With the opening of the Sex and the City movie today (May 30, 2008), I have been reflecting on my favorite episode of series — "The Real Me" (written and directed by Michael Patrick King who is also writer/director/producer of the film). In the opening scene, Carrie suggests that her friend Stanford approach a gorgeous man. Stanford rejects her suggestion because he feels he is not attractive enough, stating "I know what I look like." Carrie responds, "Then you can't see what I see." Shortly after, Carrie is invited to participate in a New York fashion show but resists the notion saying, "I'm not a model" to which Stanford responds, "Then you can't see what I see." This leads Carrie to question whether we can ever see ourselves as clearly as we see our friends. The question could be rephrased to whether we can ever see ourselves as others see us.
I suspect that the answer is "no." Our eyes are designed to take in the world around us, and their placement in our head makes it impossible to see our bodies at anything other than a skewed angle that no one else has. We can look at ourselves in mirrors, shop windows, photographs, and video recordings. However, these representations are limited. In real life, we have three dimensions, we don't stand perfectly still, and we are not the constant focus of others' attention. Plus, each person sees us differently anyway. Thus, unlike other aspects of ourselves for which we enjoy the inside track on self knowledge (how we feel, what we are thinking, names we do and do not recall, and the history and minutia of our daily lives), there is this significant domain in which others simply have a view that we cannot achieve. This creates an opportunity for insecurity, giving rise to questions like, "Do I look fat in these jeans?"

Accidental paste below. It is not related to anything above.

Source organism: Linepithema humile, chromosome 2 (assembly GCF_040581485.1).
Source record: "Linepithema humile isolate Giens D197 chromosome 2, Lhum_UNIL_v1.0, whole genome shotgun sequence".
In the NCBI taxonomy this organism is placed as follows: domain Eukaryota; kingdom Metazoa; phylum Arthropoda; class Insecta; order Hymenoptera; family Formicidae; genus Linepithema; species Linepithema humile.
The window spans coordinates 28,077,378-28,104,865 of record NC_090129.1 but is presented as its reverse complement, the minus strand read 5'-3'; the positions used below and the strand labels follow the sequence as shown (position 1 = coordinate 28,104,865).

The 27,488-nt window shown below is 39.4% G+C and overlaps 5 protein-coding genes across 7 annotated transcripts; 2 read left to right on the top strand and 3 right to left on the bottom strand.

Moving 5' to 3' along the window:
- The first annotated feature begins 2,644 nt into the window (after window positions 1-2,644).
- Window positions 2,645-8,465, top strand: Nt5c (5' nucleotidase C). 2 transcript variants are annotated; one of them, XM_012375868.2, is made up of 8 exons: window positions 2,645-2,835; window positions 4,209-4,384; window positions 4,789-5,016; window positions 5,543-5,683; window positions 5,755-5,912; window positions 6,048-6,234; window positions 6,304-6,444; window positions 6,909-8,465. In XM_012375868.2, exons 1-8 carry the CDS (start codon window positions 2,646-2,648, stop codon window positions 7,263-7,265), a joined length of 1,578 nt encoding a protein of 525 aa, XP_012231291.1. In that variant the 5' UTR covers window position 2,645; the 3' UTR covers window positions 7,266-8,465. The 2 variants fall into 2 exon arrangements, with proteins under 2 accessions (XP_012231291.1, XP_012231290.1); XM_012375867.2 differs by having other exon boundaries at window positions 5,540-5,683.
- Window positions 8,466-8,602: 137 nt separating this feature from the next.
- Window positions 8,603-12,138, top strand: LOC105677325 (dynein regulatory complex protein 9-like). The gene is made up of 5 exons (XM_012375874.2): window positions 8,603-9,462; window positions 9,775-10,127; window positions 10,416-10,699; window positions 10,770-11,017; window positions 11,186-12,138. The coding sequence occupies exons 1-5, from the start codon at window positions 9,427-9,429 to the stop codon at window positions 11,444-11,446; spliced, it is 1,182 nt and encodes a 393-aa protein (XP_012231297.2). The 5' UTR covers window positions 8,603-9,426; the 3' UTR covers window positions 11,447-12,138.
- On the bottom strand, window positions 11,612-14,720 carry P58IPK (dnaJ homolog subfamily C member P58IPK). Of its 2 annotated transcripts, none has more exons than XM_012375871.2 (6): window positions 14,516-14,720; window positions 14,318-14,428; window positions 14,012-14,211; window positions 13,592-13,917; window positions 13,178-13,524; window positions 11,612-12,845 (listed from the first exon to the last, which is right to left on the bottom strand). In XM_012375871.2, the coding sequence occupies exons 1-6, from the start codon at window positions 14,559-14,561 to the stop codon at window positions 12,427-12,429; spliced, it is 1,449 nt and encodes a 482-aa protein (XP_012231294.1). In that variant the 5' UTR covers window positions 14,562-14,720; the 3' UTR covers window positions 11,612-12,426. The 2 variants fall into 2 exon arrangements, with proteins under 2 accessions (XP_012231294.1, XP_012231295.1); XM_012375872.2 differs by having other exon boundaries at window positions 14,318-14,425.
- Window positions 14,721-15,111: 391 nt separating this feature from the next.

Because we cannot really see ourselves as others see us, we create a mental representation of what we think we look like to others — our body image, and this is where many women and more than a few men struggle. Yes — there are unrealistic ideals for beauty that only a very small proportion of real people can achieve. However, in addition to this, there is a fundamental inability to know where we fall in relation to these ideals. So, how do we improve body image? There has been a call to stop promoting an unhealthy, ultra-thin ideal of beauty, and this would definitely help. In addition, it might help to accept that no one, not even the most perfectly proportioned person in the world, can see herself as others see her. If we truly accept this, then perhaps we can relinquish the responsibility of trying to monitor how we look to others and focus instead on how we feel in our bodies.